Community Learning Research Fellows partner with Hartford organizations on real-world issues


Trinity students in the Community Learning Research Fellows program partner with local organizations each year to participate in hands-on, community-focused research that goes beyond the classroom. Director of Community Learning, Erica Crowley, said, “Fellows apply their research skills to real-world issues being worked on by community partners in Hartford. This program is intended for students who already have academic or extracurricular experience in community involvement. This allows them to build strong collaborative relationships with community partners and their academic advisors, strengthen their research skills, and develop a publicly accessible web page to share their work with their partner and more widely.

Research fellows work independently or in groups on semester-long or year-long partnerships. In the past, community partners have included nonprofits, government agencies, educational institutions, and neighborhood advocacy groups. This semester, Fellows are working with Hartford Land Bank, CT Women’s Education & Legal Advocacy Fund (CWEALF), CT Office of Early Childhood, Full Citizens Coalition, and Hartford and West Hartford Public Libraries. The students all attend a seminar every Friday where they learn research methods and the basics of conducting research. During the week, they do their own research in collaboration with their community partners and the educational advisers.

Community Learning Research Fellows Jane Dunbar ’23 and Sulemaan Khalid ’23 with their Academic Advisor, Urban Studies Postdoctoral Fellow Laura Delgado.

Fellows Jane Dunbar ’23, double major in urban studies and public policy and law, and Sulemaan Khalid ’23, major in urban studies and minor in history, and their academic advisor, postdoctoral fellow in urban studies Laura Delgado, have partnered this semester at Hartford Land Bank, a non-profit organization that manages the rehabilitation of vacant, derelict, tax-delinquent, or distressed properties in the city. The students worked with Arunan Arulampalam, CEO of Hartford Land Bank, to obtain data on residential properties in Hartford: specifically, who owns them, how many properties they own, where they live and the number of complaints relating to the housing code that they have received. Dunbar said, “There’s a problem in urban areas across the country where out-of-state landlords are indifferent and not making sure their properties are safe and up-to-date, so the research we’re doing helps. the Hartford Land Bank oversees Hartford properties.

Khalid added, “We focused on residential properties and whether their owners were in-state or out-of-state, and then the number of housing trespass complaints received.”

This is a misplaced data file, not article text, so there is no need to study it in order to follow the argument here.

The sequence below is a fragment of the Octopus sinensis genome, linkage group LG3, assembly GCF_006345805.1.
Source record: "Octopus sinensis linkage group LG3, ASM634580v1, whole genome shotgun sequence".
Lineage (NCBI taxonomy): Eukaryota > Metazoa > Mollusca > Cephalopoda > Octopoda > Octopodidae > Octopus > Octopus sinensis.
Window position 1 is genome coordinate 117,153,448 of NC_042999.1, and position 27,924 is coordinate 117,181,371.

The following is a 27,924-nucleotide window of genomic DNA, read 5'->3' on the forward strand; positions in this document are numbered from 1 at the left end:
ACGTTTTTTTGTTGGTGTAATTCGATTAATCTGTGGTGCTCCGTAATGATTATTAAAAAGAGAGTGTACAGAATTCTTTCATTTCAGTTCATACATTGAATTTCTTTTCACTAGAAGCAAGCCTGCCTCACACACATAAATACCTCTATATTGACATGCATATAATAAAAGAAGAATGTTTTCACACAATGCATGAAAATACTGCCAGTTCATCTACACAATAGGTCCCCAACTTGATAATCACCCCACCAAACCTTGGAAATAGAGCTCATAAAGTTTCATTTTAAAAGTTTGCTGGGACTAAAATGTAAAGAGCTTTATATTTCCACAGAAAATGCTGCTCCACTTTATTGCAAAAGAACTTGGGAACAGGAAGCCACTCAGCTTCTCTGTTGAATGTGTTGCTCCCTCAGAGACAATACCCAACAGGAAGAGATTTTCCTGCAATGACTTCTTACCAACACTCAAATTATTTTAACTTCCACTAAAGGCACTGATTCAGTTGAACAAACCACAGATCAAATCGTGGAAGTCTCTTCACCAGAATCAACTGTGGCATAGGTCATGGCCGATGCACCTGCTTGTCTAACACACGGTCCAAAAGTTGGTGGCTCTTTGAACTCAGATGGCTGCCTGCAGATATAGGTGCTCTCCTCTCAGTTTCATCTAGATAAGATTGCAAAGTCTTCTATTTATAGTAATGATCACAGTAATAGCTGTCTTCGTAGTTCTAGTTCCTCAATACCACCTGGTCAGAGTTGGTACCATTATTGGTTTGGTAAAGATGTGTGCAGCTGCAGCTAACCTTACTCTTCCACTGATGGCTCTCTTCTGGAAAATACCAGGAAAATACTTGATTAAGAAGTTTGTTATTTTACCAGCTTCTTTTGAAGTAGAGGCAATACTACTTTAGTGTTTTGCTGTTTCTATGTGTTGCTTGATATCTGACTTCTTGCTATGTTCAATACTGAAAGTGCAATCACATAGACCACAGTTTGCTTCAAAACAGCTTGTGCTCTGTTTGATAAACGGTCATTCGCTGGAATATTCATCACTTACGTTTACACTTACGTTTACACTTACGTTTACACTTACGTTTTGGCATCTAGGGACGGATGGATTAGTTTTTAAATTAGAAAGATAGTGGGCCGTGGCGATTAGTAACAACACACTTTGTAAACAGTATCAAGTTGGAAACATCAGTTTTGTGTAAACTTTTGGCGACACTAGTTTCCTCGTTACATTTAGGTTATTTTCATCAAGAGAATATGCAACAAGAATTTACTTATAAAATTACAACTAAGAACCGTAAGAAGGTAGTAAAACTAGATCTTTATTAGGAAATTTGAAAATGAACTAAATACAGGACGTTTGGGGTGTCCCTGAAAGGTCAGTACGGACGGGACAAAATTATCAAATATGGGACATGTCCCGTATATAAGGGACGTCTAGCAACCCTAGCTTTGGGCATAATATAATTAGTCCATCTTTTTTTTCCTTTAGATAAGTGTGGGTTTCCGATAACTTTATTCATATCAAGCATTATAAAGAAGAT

Delgado said, “The work allows students to apply what they have studied in the classroom to a real-world problem, while learning from and contributing to the impressive ongoing work of community organizations in Hartford.”

Jack A. Dougherty Professor of Educational Studies, who is teaching the Research Fellow Seminar this semester, said, “I am delighted that Sulemaan and Jane have agreed to partner with Hartford Land Bank. Together, they dig into the City of Hartford’s public data to better understand who owns apartment buildings in Hartford and the relationship between out-of-state landlords and housing code complaints.

All owner and property information exists in an open online database, so fellows created tables to manipulate the data in Excel. They were simultaneously doing their own research on Hartford landlords with data from the Secretary of State and city officials. Based on previous data and the fellows’ own data, they are able to provide the Hartford Land Bank with accurate numbers and information on landlords in Hartford. Arulampalam said, “Hartford has the lowest homeownership rate in the state of Connecticut, and these data will help elucidate the extent to which neighborhood residents’ inability to own their homes is driven by properties acquired by outside investors. Finally, building on other research done by Trinity, it will also show how ownership of properties correlates with housing code violations on those properties.

Regarding Dunbar and Khalid’s research, Crowley added: “For some projects, such as those of Jane and Sulemaan, the research is valuable not only to the partner the fellows are working with, but also to other organizations. communities and Trinity student researchers who focus on the same topic. topic – in this case, housing.

After conducting this research, Dunbar developed an interest in pursuing a career focused on politics, particularly housing policy in an urban area. She said, “It’s been a really meaningful experience, especially working with data manipulation in Excel and connecting with a community partner in Hartford.”

Khalid did not expect to pursue this program of study when coming to Trinity and appreciates the practical and meaningful experiences he has had in the city. He said: “These classes do a really good job of centering you in your surroundings and really making you understand exactly where you are.”

To learn more about community learning opportunities at Trinity, click here.


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